"A child's learning is the function more of the characteristics of his classmates than those of the teacher." James Coleman, 1972

Saturday, November 29, 2014

Jeb Bush's Ghastly Gall and Bad Motives

As it proved to be George W's presidential calling to finish Poppy's war in Iraq, it looks as if 2016 could be the beginning and end of Jeb's crusade to finish the education privatization plan that got put on hold in 1992 by Poppy's crushing defeat.  

Actually, the plan was on life support when Poppy got beat, as the New York Times had reported in 1991 that Daddy Bush's ED secretary, Lamar Alexander, was fashioning the "education president's" reforms to fit hand in glove with the business plans of Lamar's former partner, Chris Whittle:
He [Whittle] plans to establish a laboratory called the Edison Project in Knoxville, Tenn., where his Whittle Communications empire is based, staffed by 100 yet-unselected people culled from education, business and science who will try to sketch out a blueprint for a new breed of elementary and secondary schools.

Once the outline is complete, Whittle intends to build 200 schools around the country, to open in the fall of 1996. The cost, he imagines, could approach $3 billion, which he might raise by selling shares to large companies. Within 15 years, Whittle foresees 1,000 Whittle schools educating as many as two million students. Whittle's initiative will run parallel to the new education plan unveiled by President Bush and Education Secretary Lamar Alexander (a Whittle friend and former member of the Channel One board), which calls for grants to invent experimental public schools and for the building of 535 model schools by 1996.
When Congress got wind of this emerging scandal at the heart of the thinly-veiled Bush privatization plan, Poppy's whittling of public education got zeroed out of the budget.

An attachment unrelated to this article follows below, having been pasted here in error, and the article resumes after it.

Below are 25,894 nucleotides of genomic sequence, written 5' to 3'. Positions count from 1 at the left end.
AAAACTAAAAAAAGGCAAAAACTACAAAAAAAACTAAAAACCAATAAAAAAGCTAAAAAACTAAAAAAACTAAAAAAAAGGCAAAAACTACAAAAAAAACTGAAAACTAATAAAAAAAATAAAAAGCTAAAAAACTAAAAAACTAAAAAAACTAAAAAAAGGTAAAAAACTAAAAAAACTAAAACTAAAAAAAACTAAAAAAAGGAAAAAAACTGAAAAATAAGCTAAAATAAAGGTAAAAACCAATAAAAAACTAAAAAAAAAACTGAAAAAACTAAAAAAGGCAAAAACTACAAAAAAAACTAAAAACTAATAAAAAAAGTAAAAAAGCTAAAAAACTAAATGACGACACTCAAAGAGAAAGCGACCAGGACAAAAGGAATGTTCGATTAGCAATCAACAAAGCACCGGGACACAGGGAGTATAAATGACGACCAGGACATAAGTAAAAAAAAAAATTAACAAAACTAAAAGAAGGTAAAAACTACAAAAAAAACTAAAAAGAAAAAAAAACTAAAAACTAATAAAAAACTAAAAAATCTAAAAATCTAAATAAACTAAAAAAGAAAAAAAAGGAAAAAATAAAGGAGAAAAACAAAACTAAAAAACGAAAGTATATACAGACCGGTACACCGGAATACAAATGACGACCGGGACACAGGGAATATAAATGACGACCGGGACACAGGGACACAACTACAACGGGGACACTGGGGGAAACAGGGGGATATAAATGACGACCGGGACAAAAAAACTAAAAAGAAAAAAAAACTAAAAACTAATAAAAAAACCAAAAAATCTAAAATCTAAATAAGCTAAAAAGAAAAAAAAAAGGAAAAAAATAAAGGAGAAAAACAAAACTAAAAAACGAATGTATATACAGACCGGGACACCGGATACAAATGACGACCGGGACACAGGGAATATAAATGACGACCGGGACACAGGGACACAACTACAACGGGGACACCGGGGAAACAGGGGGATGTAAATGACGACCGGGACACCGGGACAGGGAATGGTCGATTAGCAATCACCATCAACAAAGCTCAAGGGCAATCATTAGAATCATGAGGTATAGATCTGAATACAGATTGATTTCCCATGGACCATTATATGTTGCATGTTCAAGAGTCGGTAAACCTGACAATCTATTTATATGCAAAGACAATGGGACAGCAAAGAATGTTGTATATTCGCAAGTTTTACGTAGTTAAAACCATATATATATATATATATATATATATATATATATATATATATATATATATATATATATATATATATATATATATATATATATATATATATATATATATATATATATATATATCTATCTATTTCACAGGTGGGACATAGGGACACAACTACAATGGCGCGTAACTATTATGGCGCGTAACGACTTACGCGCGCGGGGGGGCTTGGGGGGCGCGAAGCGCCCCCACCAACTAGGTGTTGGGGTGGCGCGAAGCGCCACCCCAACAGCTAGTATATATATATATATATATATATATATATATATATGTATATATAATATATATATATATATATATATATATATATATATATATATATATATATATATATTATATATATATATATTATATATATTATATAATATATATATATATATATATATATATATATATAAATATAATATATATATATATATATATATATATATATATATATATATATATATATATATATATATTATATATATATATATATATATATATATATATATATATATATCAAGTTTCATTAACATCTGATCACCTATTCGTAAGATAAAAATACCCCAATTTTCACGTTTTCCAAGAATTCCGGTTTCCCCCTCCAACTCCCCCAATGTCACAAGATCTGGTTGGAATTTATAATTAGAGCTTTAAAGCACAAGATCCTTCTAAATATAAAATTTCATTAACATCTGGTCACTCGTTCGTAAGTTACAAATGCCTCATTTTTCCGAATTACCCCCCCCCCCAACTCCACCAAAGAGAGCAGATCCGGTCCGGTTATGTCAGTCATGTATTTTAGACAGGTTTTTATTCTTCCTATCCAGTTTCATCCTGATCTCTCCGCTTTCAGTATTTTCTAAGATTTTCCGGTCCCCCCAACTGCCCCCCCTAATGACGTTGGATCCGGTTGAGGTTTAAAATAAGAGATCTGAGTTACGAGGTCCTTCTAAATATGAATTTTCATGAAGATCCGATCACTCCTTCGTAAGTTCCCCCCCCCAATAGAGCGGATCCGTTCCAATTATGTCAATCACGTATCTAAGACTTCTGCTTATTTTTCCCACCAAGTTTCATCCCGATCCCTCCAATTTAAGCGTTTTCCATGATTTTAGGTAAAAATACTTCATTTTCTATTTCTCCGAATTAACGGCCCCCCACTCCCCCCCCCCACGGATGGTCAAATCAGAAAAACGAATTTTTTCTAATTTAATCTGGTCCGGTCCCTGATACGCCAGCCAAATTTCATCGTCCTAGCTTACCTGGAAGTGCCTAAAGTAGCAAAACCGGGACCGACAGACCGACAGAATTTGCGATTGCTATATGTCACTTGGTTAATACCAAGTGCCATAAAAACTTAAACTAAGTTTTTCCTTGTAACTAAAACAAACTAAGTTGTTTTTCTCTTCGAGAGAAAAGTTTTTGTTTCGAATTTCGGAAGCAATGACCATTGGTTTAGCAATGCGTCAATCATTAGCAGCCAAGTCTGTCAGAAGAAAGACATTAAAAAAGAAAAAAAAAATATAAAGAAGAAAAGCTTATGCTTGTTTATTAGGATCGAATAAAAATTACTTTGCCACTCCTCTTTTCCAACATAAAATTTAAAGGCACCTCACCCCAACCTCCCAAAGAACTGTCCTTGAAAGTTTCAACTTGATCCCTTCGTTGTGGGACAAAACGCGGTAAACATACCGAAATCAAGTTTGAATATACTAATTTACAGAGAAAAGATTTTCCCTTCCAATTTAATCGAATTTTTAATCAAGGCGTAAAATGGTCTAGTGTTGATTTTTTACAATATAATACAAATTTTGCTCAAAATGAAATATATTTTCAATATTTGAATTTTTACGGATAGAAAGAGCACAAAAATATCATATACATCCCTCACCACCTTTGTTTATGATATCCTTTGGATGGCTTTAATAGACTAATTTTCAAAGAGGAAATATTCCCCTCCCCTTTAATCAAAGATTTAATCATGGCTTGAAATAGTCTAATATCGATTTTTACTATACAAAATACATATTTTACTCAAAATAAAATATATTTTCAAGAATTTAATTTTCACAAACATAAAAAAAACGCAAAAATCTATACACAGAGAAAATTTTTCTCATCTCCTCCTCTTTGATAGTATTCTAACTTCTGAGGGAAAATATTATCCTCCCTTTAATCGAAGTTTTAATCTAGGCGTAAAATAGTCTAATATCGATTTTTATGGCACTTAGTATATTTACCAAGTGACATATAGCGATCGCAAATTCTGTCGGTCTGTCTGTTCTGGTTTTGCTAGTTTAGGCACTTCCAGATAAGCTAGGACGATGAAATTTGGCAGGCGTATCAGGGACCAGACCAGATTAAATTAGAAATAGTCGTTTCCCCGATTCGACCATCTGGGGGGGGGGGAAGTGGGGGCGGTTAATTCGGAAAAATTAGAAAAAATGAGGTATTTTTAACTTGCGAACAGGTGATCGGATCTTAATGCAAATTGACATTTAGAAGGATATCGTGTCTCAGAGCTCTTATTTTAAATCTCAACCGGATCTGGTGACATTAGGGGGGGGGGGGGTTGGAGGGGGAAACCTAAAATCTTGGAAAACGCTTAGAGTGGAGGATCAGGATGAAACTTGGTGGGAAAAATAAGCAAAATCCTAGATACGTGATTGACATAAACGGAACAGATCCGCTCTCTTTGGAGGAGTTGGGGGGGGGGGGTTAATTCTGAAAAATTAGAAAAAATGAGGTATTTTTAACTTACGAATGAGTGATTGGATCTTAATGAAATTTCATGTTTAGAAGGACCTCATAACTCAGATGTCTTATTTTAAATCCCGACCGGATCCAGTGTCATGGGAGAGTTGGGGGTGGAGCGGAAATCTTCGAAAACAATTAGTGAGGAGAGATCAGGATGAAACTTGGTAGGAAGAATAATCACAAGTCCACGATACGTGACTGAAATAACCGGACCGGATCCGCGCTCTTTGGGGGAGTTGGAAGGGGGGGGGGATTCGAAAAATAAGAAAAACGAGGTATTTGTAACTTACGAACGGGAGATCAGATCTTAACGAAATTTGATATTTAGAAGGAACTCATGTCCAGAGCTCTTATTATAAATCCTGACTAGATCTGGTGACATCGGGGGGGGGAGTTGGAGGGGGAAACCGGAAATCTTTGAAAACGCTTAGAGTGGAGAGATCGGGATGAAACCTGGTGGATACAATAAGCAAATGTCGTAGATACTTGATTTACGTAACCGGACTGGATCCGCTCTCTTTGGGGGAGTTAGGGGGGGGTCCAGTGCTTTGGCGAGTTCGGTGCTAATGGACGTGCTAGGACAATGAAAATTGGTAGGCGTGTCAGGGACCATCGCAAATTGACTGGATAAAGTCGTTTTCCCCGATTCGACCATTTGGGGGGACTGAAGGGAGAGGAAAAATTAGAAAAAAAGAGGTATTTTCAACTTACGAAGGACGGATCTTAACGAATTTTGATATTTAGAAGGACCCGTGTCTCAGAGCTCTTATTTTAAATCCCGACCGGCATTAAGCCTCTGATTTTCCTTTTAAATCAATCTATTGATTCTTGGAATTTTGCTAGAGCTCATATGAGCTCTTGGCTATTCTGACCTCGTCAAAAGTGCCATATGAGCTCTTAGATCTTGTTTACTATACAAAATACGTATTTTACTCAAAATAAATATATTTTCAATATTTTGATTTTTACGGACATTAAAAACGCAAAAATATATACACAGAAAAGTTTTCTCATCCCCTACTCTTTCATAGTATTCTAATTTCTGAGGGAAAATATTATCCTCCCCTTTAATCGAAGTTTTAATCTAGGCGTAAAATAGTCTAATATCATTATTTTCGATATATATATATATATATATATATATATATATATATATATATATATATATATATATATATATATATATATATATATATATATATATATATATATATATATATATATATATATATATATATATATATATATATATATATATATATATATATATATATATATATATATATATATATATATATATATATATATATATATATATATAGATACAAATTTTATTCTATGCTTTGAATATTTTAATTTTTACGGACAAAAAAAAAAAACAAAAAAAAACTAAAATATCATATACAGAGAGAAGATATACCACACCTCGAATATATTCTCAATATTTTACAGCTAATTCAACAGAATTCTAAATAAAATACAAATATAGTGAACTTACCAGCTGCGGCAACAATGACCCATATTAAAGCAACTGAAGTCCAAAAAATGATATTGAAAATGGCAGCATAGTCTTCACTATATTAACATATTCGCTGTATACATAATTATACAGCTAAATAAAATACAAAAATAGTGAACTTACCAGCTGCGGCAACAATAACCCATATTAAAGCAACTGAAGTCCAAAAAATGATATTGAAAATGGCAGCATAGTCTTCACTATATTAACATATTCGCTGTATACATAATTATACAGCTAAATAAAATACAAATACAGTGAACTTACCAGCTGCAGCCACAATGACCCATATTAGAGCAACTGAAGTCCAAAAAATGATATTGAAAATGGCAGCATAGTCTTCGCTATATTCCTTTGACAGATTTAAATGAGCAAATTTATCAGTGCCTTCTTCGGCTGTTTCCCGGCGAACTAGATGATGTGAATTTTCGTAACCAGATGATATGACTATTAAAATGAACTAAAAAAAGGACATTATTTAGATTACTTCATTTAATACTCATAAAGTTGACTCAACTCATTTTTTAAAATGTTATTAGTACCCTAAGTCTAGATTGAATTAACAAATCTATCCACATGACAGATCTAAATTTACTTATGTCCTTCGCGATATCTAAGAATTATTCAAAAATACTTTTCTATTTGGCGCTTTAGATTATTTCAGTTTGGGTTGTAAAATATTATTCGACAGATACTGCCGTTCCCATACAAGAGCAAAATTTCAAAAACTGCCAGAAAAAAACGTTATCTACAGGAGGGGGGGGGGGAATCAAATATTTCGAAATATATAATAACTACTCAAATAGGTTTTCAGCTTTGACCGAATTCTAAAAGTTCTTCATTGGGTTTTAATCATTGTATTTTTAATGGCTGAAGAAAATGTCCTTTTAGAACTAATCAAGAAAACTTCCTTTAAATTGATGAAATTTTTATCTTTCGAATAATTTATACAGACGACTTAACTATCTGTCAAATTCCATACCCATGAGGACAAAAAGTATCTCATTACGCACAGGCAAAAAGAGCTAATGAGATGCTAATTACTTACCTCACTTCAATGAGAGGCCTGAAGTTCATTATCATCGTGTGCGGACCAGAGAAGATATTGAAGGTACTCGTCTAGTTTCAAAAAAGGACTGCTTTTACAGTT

In a recent book review that used up most of the space to provide a neoliberal revision of recent education history, one that softens the hard facts on Reagan, Lamar, and Poppy, it was none other than Diane Ravitch who put the blame on the Democratically-controlled Congress back then for not setting Poppy's plan into action.  

If Congress had supported the Alexander/Whittle plan, perhaps the privatization would have already been complete, and Ravitch's painful, though lucrative, "conversion" experience would have been entirely unnecessary.  From Ravitch:
Starting with President George H.W. Bush in 1988, every president wanted to be remembered as “the education president.” His plan was called America 2000, and its purpose was to encourage the American people to strive to reach the national goals set by the governors at Charlottesville. Stymied by a Democratic Congress, Bush was unable to pass any legislation, and America 2000 soon faded into obscurity.
Those mean old congressmen.  Poor Poppy.

And so now it is now Jeb's turn to do his part to eviscerate the democratic space.  Last week the puffy, angry fool was in Washington to try out his tired talking points as he girds his lardy loins for the 2016 campaign.  The speech contains a litany of lies and obfuscations, but by far, the least likely to be believed is this one:
"Nobody in this debate has a bad motive.... Even if we don't all agree on Common Core, there are many principles we can agree on."
No, Jeb, there are no principles we can all agree on because there are some in this "debate" who are without principles, and whose motives are bad.  Really, really bad.

1 comment:

  1. Anonymous12:20 PM

    We should raise standards for politicians formerly thought to be public servants.

    Abigail Shure